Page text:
Analysing the next generation of machine learning tools for financial services
“Machine learning is so tantalizing for most every day developers and scientists. Still, there are a lot of constraints for builders….How do we turn machine learning from a capability of the few, into something that many more people can take advantage of?” – Andy Jassy, Keynote from AWS re:Invent 2017
The fintech industry has been hyped about the potential of machine learning technology for years. Despite all the noise, it’s still very early for most companies. Expert machine learning practitioners are rare, and even if you manage to find one, it usually takes more than a year to launch a machine learning app in production.
But all that’s set to change in 2018. First and most importantly, SaaS-based machine learning platforms are maturing and ready for use by fintech companies. Equally exciting are the tools made available by Amazon Web Services (AWS) — the platform most FinTech companies are already running on — to make the process of building your own machine learning algorithms much easier.
SaaS machine learning platforms for fintech
Creating a machine learning model isn’t easy. First you have to get your data in one place, then choose an algorithm, train your model, tune your model, deploy the model, and fine-tune it over time. Given the pace of change in the industry, algorithms need to be tuned constantly. But data analysis power is not enough. The tougher job is understanding how to communicate the insights of machine learning to consumers.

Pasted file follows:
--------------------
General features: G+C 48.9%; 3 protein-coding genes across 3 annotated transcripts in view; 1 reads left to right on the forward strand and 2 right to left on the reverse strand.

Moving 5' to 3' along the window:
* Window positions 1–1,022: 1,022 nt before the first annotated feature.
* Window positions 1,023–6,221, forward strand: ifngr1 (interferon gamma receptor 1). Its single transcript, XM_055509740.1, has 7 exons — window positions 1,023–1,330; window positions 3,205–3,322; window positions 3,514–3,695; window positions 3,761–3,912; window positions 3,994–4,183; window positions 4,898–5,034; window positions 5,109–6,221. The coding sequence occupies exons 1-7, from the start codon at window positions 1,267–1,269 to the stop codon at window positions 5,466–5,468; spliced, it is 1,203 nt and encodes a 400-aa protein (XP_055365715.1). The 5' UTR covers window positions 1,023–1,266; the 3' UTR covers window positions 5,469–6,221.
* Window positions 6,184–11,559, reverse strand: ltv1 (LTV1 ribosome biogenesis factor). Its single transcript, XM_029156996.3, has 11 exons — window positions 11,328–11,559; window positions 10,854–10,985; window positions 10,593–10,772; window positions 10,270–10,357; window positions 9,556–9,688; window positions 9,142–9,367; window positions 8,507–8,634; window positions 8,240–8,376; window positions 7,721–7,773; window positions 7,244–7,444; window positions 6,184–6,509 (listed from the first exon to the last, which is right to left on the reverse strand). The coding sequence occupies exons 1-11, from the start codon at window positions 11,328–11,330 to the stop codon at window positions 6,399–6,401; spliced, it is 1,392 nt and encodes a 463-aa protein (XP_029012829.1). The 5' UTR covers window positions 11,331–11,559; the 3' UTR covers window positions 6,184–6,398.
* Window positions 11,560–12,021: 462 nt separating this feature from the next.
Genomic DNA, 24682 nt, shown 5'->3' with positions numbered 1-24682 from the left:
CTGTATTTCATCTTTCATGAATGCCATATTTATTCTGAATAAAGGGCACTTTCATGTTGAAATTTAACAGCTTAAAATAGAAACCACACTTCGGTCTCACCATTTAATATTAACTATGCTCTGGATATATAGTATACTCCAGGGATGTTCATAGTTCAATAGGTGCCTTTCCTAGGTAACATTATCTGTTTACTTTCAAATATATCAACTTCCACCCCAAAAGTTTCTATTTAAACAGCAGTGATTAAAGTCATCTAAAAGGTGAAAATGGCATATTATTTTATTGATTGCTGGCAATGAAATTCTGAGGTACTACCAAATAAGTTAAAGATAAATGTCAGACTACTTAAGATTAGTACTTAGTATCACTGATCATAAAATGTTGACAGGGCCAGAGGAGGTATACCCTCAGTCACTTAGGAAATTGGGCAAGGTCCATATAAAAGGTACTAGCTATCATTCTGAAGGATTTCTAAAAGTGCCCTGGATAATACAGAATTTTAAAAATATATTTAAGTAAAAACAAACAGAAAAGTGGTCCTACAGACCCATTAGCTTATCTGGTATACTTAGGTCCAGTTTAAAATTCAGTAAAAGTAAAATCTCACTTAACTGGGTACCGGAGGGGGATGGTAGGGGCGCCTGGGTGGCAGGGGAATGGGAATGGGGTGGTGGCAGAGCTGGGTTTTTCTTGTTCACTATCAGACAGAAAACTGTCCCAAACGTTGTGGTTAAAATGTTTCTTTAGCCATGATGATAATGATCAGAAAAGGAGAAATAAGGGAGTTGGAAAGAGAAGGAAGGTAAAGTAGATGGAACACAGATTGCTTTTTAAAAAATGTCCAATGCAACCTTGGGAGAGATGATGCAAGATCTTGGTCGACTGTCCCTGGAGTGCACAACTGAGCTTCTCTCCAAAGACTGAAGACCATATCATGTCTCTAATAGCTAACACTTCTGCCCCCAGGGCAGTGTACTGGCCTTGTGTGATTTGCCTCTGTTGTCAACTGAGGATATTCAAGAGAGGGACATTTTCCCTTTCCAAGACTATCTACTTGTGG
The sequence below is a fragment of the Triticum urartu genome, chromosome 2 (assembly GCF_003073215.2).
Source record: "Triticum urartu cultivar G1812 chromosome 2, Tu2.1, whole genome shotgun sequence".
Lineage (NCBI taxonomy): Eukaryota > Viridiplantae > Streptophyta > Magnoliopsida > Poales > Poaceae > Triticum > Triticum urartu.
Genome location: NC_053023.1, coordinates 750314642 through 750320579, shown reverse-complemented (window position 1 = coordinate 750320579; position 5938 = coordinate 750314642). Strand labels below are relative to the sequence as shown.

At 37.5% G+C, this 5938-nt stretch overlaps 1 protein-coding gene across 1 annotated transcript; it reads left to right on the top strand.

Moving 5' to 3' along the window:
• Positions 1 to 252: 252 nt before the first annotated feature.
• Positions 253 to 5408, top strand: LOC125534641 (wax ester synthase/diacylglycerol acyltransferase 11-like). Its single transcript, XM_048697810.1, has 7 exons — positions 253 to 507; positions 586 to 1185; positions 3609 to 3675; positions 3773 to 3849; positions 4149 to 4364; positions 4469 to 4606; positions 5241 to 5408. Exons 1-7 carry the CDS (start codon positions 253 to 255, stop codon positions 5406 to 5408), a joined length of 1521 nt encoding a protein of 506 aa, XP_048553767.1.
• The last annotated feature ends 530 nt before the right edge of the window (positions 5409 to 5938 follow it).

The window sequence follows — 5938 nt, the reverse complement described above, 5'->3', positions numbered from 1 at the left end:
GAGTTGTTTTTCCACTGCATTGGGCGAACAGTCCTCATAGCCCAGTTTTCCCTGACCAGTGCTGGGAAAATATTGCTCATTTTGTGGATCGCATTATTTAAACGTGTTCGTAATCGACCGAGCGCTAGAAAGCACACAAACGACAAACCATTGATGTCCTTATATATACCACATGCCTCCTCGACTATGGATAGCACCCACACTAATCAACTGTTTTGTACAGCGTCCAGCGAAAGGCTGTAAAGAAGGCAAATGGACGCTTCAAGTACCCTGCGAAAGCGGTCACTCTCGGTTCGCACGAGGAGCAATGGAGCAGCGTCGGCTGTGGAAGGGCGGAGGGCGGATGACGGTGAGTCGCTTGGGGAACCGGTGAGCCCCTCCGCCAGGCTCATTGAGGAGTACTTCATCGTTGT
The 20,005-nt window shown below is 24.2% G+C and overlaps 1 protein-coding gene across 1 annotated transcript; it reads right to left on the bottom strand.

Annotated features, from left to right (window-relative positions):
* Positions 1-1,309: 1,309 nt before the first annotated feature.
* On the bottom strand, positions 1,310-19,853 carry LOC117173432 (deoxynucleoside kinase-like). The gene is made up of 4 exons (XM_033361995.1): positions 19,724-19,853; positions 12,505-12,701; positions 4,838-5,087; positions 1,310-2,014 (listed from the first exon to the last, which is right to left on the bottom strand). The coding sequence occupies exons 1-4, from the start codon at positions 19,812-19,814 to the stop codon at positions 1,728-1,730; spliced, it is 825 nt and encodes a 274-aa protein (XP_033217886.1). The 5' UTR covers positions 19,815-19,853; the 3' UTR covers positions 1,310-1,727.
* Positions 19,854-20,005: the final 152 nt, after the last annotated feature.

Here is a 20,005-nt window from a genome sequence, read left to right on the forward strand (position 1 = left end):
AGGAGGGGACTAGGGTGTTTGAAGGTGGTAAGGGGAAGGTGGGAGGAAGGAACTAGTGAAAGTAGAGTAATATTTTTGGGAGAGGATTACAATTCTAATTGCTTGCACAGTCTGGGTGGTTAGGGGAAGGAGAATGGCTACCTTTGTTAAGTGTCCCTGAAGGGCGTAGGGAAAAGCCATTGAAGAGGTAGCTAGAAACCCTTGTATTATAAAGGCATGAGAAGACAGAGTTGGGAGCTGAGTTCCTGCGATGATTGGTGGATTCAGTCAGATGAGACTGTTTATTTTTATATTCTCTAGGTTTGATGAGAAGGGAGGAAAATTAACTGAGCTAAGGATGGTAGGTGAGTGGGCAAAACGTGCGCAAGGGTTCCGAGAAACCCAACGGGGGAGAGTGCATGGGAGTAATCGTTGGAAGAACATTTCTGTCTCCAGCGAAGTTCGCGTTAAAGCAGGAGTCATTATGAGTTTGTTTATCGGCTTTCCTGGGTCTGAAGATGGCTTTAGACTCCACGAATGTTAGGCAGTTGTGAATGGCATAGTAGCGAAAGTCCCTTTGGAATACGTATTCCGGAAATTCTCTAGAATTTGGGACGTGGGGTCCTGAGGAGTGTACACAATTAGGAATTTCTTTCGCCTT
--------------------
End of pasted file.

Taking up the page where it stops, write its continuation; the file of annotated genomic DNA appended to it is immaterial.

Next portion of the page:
Given all of these challenges, finance companies usually begin by searching for a SaaS-based machine learning platform that solves an existing challenge, rather than building their own tool. For finance companies that ingest large amounts of financial data, machine learning means using data from thousands of consumers to pinpoint investment opportunities, uncover fraud, or underwrite a loan.
Here are some of the popular SaaS machine learning apps and APIs for finance:
User logins and facial recognition: User login is changing, and having usernames and passwords to access your bank account might not be around forever. Technology for facial recognition and biometrics is finally reaching the mainstream; Facebook facial recognition finds photos you’re untagged in; facial recognition cameras have been installed in apartment complexes in China to provide keyless entry; facial scanning pilot programs are currently in use in six American airports. In late 2017, Amazon released a Deep Lens, “the world’s first deep learning enabled video camera”, which will likely spur further innovation in facial recognition.
- Kairos – a “human analytics” platform for face detection, identification, emotion detection, and more. It’s already used by companies such as Carnival, Pepsico, IPG, and more.
- Luxand FaceSDK – a system that detects faces and facial features, used for building authentication, video search, and even augmented reality. Used by large enterprise such as Universal, Samsung, and Ford.
- IBM Watson Visual Recognition API – an API that allows you to tag and classify visual content, including faces.
Portfolio management: Companies like Betterment, Mint and others have proven that millennial customers don’t need to speak with a human advisor in order to feel comfortable investing. Instead, they trust algorithms that change their investments according to market changes. These complex, machine-learning led services are taking significant market share from more traditional advisory channels.